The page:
アキヤマ ヨシカツ   AKIYAMA Yoshikatsu
  秋山 義勝
   所属   研究施設 研究施設
   職種   講師
言語種別 英語
種別 部分執筆
表題 5.06 - Biomaterials: temperature-responsive polymer
書名 Comprehensive Biotechnology
ISBNコード 9780444533524
編者名 Moo-Young Murray, Butler Michael, Webb Colin, Moreira Antonio, Grodzinski Bernard, Cui Z F, Agathos Spiros
版・巻・頁 2nd,5,51-64頁
出版社 Pergamon
出版地
(都市, 国名)
Oxford, UK
著者・共著者 Kobayashi Jun, Akiyama Yoshikatsu, Yamato Masayuki, Okano Teruo
発行年月 2012/09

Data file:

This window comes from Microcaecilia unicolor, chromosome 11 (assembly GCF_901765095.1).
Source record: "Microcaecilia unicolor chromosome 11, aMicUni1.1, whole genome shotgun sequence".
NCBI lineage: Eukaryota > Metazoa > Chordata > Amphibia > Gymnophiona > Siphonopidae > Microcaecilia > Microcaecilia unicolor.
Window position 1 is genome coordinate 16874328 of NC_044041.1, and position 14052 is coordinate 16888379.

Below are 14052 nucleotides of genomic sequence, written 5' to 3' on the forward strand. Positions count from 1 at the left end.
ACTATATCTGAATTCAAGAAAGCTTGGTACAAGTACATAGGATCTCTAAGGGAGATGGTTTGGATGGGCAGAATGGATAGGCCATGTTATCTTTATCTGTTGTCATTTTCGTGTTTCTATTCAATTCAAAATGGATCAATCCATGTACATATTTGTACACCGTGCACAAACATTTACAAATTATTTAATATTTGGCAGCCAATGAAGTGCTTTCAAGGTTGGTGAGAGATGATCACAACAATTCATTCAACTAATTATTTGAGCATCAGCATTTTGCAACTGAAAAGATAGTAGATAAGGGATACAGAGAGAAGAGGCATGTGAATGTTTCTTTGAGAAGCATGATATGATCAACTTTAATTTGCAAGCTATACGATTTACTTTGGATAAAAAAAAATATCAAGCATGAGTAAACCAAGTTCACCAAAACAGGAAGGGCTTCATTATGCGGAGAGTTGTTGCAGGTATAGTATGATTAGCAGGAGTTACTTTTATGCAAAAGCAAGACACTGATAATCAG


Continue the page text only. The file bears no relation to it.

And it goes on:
概要 Surface-modified temperature-responsive polymers are used as switching sequences to regulate interfacial phenomena and initiate unique biomedical and biotechnological applications. Special attention has been paid to poly(N-isopropylacrylamide) (PIPAAm), which exhibits a reversible temperature-dependent phase transition in aqueous solutions at the lower critical solution temperature (LCST) of 32 degree C. In this article, we focus on the properties and characterization of a PIPAAm-modified surface, which is a key technology for temperature-responsive chromatography and cell sheet-based tissue engineering. Temperature-responsive intelligent surfaces modified with PIPAAm exhibit hydrophilic/hydrophobic alteration in response to temperature change. Chromatographic separations are performed on several types of PIPAAm-modified surfaces in the aqueous mobile phase, and various effects related to the separation of bioactive compounds are discussed, including copolymer composition and graft polymer architecture. Additionally, cultured cells are harvested on temperature-responsive cell culture dishes by decreasing the temperature, without the use of digestive enzymes or chelating agents. Our group has developed cell sheet-based tissue engineering for therapeutic uses with single-layer or multilayered cell sheets recovered from temperature-responsive cell culture dishes. Using surface-derivation techniques, we developed a new generation of temperature-responsive cell culture dishes to accelerate the detachment of cell sheets and carriers to facilitate transferring and layering the cell sheets. We also developed a new methodology for constructing well-defined organs using microfabrication techniques.